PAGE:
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Protect your pet: Vaccinations of dogs to prevent Parvo virus urged

By Staff | Feb 4, 2012

If you love your dog, Lee County Domestic Animal Services urges you to vaccinate your pet against a rapidly spreading, often fatal Parvo virus.

Spokesperson Ria Brown said the shelter has seen a rise in Parvo cases among stray dogs and puppies in the community.

“It is so important for people to get their dogs inoculated that we are putting out news releases to get the word out,” Brown said.

Parvo is a highly contagious disease that is expensive to treat and is often fatal, even with treatment.

Dr. Suzanne Vazzana, animal services veterinarian, said dog owners should not ignore the warning.

Whitney Whitford of Animal Medical Center of Lehigh and president of the Calusa Veterinary Medical Society also urges puppy owners to vaccinate their pets.

The vaccinations should begin at six to eight weeks of age with boosters given every three weeks until the puppies are 16 weeks old.

Brown said she didn’t know the price of the vaccinations. She said the shelter does not perform them for the public.

She urged dog owners to contact a veterinarian and ask price ranges. If the price seems high, she said dog owners might want to shop around at lower cost veterinarian offices.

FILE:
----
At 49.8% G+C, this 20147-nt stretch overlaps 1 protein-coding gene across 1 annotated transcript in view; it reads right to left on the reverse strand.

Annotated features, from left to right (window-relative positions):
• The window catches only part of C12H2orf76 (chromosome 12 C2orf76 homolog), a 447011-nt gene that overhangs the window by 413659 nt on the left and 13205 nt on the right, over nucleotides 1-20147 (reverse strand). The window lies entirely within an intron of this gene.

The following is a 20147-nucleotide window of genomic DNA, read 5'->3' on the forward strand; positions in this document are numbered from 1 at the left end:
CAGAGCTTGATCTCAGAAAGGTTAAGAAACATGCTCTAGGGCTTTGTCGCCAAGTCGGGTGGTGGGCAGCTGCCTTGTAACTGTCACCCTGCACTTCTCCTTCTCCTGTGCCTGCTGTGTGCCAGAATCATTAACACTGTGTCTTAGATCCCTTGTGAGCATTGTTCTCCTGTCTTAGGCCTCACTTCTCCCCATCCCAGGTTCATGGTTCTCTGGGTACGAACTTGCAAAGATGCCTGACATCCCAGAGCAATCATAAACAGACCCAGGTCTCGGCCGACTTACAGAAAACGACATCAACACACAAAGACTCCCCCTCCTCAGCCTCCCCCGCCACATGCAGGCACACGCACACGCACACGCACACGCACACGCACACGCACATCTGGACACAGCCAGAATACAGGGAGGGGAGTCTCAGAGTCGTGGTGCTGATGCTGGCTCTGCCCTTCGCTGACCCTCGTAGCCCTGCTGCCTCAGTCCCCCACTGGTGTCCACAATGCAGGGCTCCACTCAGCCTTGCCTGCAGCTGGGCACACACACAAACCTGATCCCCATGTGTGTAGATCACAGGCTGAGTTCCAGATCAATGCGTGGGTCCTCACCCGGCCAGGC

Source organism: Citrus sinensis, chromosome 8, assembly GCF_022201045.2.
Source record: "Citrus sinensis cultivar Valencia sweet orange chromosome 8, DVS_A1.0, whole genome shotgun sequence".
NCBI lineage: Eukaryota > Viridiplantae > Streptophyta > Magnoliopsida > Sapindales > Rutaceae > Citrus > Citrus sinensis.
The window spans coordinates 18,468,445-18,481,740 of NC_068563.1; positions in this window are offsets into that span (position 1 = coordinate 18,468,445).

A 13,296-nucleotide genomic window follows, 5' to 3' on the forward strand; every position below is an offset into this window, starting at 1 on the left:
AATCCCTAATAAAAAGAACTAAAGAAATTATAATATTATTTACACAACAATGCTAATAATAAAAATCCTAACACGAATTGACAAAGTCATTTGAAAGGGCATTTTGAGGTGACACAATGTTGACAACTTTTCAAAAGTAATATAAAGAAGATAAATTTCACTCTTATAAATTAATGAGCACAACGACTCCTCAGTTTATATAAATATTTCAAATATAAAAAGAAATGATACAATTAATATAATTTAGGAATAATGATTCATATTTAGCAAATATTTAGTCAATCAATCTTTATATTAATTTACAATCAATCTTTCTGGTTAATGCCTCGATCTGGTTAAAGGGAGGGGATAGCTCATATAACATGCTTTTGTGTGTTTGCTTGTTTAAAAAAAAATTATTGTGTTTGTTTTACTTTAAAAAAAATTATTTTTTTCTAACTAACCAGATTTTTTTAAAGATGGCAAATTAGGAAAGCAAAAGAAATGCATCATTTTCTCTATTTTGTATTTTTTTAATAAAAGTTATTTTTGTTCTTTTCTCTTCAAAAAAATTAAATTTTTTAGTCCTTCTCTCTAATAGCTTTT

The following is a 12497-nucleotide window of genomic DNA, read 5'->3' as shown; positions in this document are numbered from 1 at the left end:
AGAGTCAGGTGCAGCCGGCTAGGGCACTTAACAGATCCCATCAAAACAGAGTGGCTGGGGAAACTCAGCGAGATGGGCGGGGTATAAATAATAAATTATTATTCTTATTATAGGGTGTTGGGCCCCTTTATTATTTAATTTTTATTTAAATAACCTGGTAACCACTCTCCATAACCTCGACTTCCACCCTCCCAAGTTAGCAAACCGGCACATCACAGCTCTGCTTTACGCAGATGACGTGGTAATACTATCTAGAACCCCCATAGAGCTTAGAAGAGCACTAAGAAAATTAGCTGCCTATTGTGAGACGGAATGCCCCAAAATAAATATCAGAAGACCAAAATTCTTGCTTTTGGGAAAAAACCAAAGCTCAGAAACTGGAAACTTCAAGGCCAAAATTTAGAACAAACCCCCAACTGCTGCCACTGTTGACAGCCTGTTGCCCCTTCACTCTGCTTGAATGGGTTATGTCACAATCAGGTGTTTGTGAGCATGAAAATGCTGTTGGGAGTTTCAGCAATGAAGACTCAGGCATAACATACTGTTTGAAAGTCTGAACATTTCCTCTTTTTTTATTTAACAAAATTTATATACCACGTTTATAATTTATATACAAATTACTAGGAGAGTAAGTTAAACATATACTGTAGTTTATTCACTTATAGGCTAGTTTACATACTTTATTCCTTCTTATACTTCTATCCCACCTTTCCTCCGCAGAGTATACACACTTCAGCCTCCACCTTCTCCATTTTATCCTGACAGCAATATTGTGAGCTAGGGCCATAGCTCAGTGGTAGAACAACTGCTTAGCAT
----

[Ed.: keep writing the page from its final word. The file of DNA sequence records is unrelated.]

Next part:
Brown said the shelter had seen a rise in the summer and more cases in the off season.

She said that if owners do what their vets recommend, it should provide protection against what they are calling a deadly virus.

“It is not an epidemic but it is getting worse,” Brown said.

The Parvo virus is spread from dog to dog by direct or indirect contact with their feces, according to a prepared statement put out by Lee County Domestic Animal Services.

The virus can live in organic matter in soil for more than a year and victims of the virus die of dehydration as the virus attacks the intestinal lining, according to Whitford.

Common signs for dog owners to watch for include severe vomiting and diarrhea.

Other signs to look for include lethargy, loss of appetite and “intussusception.” This is when a section of the inflamed intestinal tract telescopes into itself. This is an emergency, according to officials. The onset of clinical signs are usually immediate, often 12 hours or less.

The incubation from exposure to seeing the clinical signs varies from three to 10 days.

The disease is especially severe in puppies that are not protected by maternal antibodies or vaccination.

“There is nothing worse to watch a pet that you love to go through this,” said Brown. “It is a sad thing to watch happen.”

That is one of the reasons that the Animal Services agency has taken such a proactive role.

“We vaccinate all dogs that come into our shelter against the Parvo virus.

“It’s important to get your puppies to a veterinarian and get the shots,” said Brown.

The shelter is at 5600 Banner Drive in Fort Myers.